January 14, 1969.
June 27, 1969.
Criminal Law — Evidence — Fifth Amendment to Federal Constitution — Privilege against self-incrimination — Compulsion to speak for identification purposes — Police lineup — Right to counsel — Sixth Amendment — United States v. Wade not retroactive — Fairness of procedure in police lineup or its equivalent — Test — Due process.
1. The Fifth Amendment to the Federal Constitution does not protect an accused from being compelled to speak for identification purposes. 
2. United States v. Wade, 388 U.S. 218 (which holds that the Sixth Amendment right to counsel applies to lineup procedures) is not retroactive; it controls only those cases which involve confrontations for identification purposes conducted in the absence of counsel after June 12, 1967. 
3. In determining whether a police lineup or its equivalent in the absence of counsel for the accused was conducted with such fundamental unfairness as to result in a deprivation of due process of law, all of the circumstances must be considered, and the test is whether or not the confrontation was so unnecessarily suggestive and conducive to irreparable mistaken identification as to constitute prejudicial unfairness. 
Criminal Law — Arrest — Warrant — Probable cause — Definition.
4. A police arrest without a warrant is constitutionally permissible if based on probable cause. 
5. Probable cause exists where the facts and circumstances within the arresting officer's knowledge and of which he has reasonably trustworthy information are sufficient in themselves to warrant a man of reasonable caution in believing that the suspect has committed or is committing a crime. 
6. Probable cause means less than evidence which would justify conviction; it is only the probability, and not a prima facie showing, of criminal activity that is the standard of probable cause. 
Mr. Justice ROBERTS filed a dissenting opinion.
Before BELL, C. J., JONES, COHEN, EAGEN, O'BRIEN, ROBERTS and POMEROY, JJ.
Appeal, No. 185, Jan. T., 1969, from order of Superior Court, Oct. T., 1968, Nos. 230 to 235, inclusive, affirming judgments of Court of Quarter Sessions of Philadelphia County, Feb. T., 1967, Nos. 361, 363, 364, 365, 366 and 368, in case of Commonwealth v. Francis Marino. Order affirmed; reargument refused August 4, 1969.
Same case in Superior Court: 213 Pa. Super. 88.
Indictment charging defendant with blackmail, conspiracy and extortion. Before SPAETH, JR., J., without a jury.
Findings of guilty and judgment of sentence entered thereon. Defendant appealed to Superior Court which affirmed; opinion by MONTGOMERY, J.; dissenting opinion by WATKINS, J., in which HOFFMAN, J., joined. Appeal to Supreme Court allowed.
B. Nathaniel Richter, for appellant.
James D. Crawford, Assistant District Attorney, with him Richard A. Sprague, First Assistant District Attorney, and Arlen Specter, District Attorney, for Commonwealth, appellee.
Francis Marino, Arthur Ashkenase and Salvatore Rispo, Jr., were found guilty in Philadelphia of the crimes of blackmail and conspiracy following a joint trial before the Honorable EDMUND B. SPAETH, JR., sitting without a jury. Post-trial motions were denied and judgments of sentence were imposed. On appeal, the Superior Court unanimously affirmed the convictions and judgments entered against Ashkenase and Rispo. In the case of Marino, the Superior Court likewise affirmed, but Judge WATKINS filed a dissenting opinion in which Judge HOFFMAN joined. See 213 Pa. Super. 88, 245 A.2d 868 (1968). Petitions for allowance to appeal from the order of the Superior Court were filed in this Court on behalf of all of the defendants, but only that of Marino was granted. We concluded to review the Marino conviction because of our concern that the use at trial of certain evidence identifying him as one of those involved in the crimes was violative of due process of law. However, after a careful study of the record and pertinent decisions, we now affirm.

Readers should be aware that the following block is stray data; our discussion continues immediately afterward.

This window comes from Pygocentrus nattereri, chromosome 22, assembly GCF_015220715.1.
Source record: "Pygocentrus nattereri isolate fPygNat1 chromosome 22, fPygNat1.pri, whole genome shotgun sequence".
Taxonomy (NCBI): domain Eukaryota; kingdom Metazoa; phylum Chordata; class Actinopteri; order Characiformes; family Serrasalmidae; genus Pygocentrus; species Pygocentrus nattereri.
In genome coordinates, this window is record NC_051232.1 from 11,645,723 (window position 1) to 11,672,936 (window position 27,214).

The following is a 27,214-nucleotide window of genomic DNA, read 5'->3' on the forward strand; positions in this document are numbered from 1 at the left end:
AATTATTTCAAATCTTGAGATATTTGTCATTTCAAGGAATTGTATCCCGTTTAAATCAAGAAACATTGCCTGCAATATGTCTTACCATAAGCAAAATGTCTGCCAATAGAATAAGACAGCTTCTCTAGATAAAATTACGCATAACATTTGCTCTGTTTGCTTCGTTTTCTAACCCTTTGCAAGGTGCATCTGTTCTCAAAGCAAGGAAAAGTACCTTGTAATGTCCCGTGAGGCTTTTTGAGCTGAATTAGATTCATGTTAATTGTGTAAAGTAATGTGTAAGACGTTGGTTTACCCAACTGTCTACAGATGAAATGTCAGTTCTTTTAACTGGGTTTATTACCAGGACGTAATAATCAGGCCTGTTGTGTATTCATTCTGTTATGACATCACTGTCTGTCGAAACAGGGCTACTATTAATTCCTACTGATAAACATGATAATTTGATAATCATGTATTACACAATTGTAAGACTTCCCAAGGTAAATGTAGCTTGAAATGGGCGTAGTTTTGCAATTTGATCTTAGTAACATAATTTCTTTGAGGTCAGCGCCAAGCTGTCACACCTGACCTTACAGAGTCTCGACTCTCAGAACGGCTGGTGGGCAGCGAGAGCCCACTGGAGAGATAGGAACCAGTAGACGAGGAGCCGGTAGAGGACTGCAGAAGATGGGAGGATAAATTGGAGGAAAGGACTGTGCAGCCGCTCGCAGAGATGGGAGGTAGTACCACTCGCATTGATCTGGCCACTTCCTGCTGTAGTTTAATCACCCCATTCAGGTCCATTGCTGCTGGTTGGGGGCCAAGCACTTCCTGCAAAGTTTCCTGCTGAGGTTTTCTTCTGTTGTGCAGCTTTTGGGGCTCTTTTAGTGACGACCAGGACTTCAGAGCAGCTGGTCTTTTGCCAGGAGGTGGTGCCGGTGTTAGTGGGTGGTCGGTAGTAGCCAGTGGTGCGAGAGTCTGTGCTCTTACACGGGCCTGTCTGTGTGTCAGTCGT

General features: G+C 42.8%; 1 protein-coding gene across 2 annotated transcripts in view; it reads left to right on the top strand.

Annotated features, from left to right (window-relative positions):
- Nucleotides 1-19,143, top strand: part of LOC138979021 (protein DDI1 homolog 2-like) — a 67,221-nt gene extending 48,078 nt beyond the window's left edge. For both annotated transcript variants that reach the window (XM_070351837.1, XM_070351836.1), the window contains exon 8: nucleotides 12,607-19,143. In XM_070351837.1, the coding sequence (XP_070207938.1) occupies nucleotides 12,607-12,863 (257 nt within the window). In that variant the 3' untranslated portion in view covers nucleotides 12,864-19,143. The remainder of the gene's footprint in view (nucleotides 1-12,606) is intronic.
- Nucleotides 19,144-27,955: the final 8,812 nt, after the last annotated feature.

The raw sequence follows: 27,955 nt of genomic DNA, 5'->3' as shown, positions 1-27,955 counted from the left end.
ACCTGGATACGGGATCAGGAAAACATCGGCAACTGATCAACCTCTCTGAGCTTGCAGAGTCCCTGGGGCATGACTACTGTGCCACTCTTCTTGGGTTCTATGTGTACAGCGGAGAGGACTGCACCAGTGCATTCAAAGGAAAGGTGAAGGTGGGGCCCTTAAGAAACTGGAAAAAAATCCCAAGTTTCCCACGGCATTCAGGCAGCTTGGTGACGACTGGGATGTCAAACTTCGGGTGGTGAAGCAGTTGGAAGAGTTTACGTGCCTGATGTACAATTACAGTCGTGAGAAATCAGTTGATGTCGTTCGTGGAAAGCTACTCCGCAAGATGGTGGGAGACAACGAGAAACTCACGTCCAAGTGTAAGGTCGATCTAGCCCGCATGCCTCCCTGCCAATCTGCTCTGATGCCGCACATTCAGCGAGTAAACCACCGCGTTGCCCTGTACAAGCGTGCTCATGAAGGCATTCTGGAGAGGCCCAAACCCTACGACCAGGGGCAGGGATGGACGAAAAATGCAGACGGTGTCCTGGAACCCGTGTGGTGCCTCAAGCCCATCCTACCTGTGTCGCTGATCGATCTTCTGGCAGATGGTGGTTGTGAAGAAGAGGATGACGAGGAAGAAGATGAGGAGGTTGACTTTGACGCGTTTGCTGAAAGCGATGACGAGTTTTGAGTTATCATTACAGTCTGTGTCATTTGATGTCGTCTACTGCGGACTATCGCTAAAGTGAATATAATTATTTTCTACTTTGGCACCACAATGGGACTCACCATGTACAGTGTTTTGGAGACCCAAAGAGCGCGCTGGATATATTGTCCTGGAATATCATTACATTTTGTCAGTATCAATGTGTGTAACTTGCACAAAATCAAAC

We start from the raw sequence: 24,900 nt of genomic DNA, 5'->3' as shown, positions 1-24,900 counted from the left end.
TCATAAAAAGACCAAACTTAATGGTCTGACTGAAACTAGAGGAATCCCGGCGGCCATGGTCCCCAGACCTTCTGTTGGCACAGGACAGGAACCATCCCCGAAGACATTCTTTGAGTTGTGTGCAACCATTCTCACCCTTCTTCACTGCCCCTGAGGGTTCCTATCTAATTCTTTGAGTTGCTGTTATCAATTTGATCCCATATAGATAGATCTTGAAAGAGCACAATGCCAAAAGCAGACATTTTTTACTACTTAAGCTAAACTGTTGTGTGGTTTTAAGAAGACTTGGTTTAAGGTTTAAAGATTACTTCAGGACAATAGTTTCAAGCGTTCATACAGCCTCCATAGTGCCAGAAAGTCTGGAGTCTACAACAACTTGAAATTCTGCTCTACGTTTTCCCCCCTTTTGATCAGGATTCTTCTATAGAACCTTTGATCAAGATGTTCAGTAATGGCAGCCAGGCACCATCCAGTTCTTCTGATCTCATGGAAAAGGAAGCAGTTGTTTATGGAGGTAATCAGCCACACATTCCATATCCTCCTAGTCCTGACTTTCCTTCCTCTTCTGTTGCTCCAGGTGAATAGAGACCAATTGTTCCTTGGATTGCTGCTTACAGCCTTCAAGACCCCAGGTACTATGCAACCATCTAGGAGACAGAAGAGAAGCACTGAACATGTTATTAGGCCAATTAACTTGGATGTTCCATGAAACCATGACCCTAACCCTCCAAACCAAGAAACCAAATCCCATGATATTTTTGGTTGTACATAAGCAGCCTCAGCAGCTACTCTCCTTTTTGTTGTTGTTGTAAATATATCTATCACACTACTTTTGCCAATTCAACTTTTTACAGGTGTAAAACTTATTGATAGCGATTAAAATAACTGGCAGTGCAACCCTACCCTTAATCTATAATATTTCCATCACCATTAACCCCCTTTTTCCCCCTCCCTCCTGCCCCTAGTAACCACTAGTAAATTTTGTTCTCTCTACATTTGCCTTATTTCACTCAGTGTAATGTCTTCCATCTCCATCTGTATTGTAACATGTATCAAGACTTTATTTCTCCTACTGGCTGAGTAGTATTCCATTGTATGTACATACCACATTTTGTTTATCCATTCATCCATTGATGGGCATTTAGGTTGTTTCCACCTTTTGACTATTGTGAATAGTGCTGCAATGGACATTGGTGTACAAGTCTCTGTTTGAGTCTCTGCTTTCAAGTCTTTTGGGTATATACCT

The facts established by the record, as set forth in Judge MONTGOMERY's opinion for the Superior Court, are as follows:
"Between July, 1965 and November, 1966, defendant Ashkenase loaned to Morris B. Singer, who operated a haberdashery store in Bucks County, Pennsylvania, various sums of money totaling $4,150. By November, 1966 Singer had repaid $1,650 leaving a balance of $2,500 plus interest. Nevertheless, in November, 1966 Ashkenase demanded $8,800 claiming that was the amount still owing to him. . . .
" 'On Tuesday, November 8, 1966, defendants Ashkenase and Rispo went to Singer's place of business in Fairless Hills, Bucks County, Pennsylvania. Singer testified that he was informed by Rispo that "Ashkenase was paid off," and that he now owed Rispo "and his people the sum of $10,000." Rispo threatened to kill Singer and Singer's wife if the "debt" were not paid immediately.
" 'Rispo told Singer to dial a Philadelphia telephone number, saying that "a girl will probably answer 'The Teamsters' " and telling him to "ask for the 'Big Man' ". Singer dialed the number but was too frightened to talk, and so gave the telephone to Rispo. After Rispo had said a few words he returned the telephone to Singer. The man from the Teamsters told Singer that Ashkenase had been paid and that Singer had better come up with $10,000.00, and he asked how much money Singer had on him. After the telephone conversation, Rispo took from Singer $250.00 in cash, a diamond ring, and a watch. He again threatened Singer and told him that they would call him that evening to set up a meeting. When Singer said that he had recently had his telephone number changed, Rispo replied "Don't worry. We know everything. We'll know your number." Before leaving, Rispo again warned Singer: "Don't f____ with us because we're big people and there is nobody bigger than us. You heard about what happened over at 107."